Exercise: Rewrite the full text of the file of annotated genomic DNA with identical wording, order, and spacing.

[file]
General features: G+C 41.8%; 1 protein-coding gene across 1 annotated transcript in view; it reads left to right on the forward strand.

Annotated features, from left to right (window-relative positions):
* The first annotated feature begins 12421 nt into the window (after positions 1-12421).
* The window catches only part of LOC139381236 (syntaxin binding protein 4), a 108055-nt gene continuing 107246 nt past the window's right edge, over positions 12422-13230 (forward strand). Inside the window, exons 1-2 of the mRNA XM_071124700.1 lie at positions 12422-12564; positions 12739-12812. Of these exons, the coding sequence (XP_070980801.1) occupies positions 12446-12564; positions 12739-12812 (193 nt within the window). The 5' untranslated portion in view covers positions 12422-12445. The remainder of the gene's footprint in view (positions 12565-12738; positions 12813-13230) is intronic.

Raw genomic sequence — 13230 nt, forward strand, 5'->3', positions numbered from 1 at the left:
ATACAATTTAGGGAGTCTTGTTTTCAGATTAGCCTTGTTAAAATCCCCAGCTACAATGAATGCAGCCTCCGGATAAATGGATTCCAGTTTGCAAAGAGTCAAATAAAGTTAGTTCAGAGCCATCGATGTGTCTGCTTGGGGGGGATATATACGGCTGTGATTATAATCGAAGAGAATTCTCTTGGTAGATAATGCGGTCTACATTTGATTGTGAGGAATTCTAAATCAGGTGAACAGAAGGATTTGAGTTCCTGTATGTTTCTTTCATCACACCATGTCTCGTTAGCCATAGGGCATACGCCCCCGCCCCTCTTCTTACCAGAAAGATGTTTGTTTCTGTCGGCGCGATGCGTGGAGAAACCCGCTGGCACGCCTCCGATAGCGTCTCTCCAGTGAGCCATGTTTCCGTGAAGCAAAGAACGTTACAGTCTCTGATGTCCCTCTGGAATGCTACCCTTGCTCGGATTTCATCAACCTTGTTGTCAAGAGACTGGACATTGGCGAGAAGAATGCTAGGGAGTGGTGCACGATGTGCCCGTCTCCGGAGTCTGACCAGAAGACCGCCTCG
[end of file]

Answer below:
General features: G+C 41.8%; 1 protein-coding gene across 1 annotated transcript in view; it reads left to right on the forward strand.

Annotated features, from left to right (window-relative positions):
* The first annotated feature begins 12421 nt into the window (after positions 1-12421).
* The window catches only part of LOC139381236 (syntaxin binding protein 4), a 108055-nt gene continuing 107246 nt past the window's right edge, over positions 12422-13230 (forward strand). Inside the window, exons 1-2 of the mRNA XM_071124700.1 lie at positions 12422-12564; positions 12739-12812. Of these exons, the coding sequence (XP_070980801.1) occupies positions 12446-12564; positions 12739-12812 (193 nt within the window). The 5' untranslated portion in view covers positions 12422-12445. The remainder of the gene's footprint in view (positions 12565-12738; positions 12813-13230) is intronic.

Raw genomic sequence — 13230 nt, forward strand, 5'->3', positions numbered from 1 at the left:
ATACAATTTAGGGAGTCTTGTTTTCAGATTAGCCTTGTTAAAATCCCCAGCTACAATGAATGCAGCCTCCGGATAAATGGATTCCAGTTTGCAAAGAGTCAAATAAAGTTAGTTCAGAGCCATCGATGTGTCTGCTTGGGGGGGATATATACGGCTGTGATTATAATCGAAGAGAATTCTCTTGGTAGATAATGCGGTCTACATTTGATTGTGAGGAATTCTAAATCAGGTGAACAGAAGGATTTGAGTTCCTGTATGTTTCTTTCATCACACCATGTCTCGTTAGCCATAGGGCATACGCCCCCGCCCCTCTTCTTACCAGAAAGATGTTTGTTTCTGTCGGCGCGATGCGTGGAGAAACCCGCTGGCACGCCTCCGATAGCGTCTCTCCAGTGAGCCATGTTTCCGTGAAGCAAAGAACGTTACAGTCTCTGATGTCCCTCTGGAATGCTACCCTTGCTCGGATTTCATCAACCTTGTTGTCAAGAGACTGGACATTGGCGAGAAGAATGCTAGGGAGTGGTGCACGATGTGCCCGTCTCCGGAGTCTGACCAGAAGACCGCCTCG